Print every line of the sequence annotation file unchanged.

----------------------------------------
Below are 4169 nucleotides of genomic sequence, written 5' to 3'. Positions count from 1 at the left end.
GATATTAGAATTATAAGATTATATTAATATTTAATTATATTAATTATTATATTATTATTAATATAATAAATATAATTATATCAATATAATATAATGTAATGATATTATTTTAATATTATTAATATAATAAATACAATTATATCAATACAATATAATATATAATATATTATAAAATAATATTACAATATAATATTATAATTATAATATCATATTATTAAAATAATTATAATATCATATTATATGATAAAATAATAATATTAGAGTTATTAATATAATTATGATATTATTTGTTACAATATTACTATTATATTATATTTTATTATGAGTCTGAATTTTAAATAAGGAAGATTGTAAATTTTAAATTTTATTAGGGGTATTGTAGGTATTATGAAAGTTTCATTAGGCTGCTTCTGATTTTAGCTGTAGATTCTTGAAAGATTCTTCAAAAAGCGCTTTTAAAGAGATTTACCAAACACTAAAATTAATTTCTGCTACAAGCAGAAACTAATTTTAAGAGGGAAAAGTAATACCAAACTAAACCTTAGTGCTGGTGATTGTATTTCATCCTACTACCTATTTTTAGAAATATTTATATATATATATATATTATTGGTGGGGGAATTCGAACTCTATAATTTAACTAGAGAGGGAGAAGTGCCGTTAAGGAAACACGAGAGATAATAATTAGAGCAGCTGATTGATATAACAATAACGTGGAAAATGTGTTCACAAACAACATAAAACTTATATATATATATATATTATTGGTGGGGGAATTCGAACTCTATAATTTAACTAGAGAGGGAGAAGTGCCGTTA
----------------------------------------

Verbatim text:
Below are 4169 nucleotides of genomic sequence, written 5' to 3'. Positions count from 1 at the left end.
GATATTAGAATTATAAGATTATATTAATATTTAATTATATTAATTATTATATTATTATTAATATAATAAATATAATTATATCAATATAATATAATGTAATGATATTATTTTAATATTATTAATATAATAAATACAATTATATCAATACAATATAATATATAATATATTATAAAATAATATTACAATATAATATTATAATTATAATATCATATTATTAAAATAATTATAATATCATATTATATGATAAAATAATAATATTAGAGTTATTAATATAATTATGATATTATTTGTTACAATATTACTATTATATTATATTTTATTATGAGTCTGAATTTTAAATAAGGAAGATTGTAAATTTTAAATTTTATTAGGGGTATTGTAGGTATTATGAAAGTTTCATTAGGCTGCTTCTGATTTTAGCTGTAGATTCTTGAAAGATTCTTCAAAAAGCGCTTTTAAAGAGATTTACCAAACACTAAAATTAATTTCTGCTACAAGCAGAAACTAATTTTAAGAGGGAAAAGTAATACCAAACTAAACCTTAGTGCTGGTGATTGTATTTCATCCTACTACCTATTTTTAGAAATATTTATATATATATATATATTATTGGTGGGGGAATTCGAACTCTATAATTTAACTAGAGAGGGAGAAGTGCCGTTAAGGAAACACGAGAGATAATAATTAGAGCAGCTGATTGATATAACAATAACGTGGAAAATGTGTTCACAAACAACATAAAACTTATATATATATATATATTATTGGTGGGGGAATTCGAACTCTATAATTTAACTAGAGAGGGAGAAGTGCCGTTA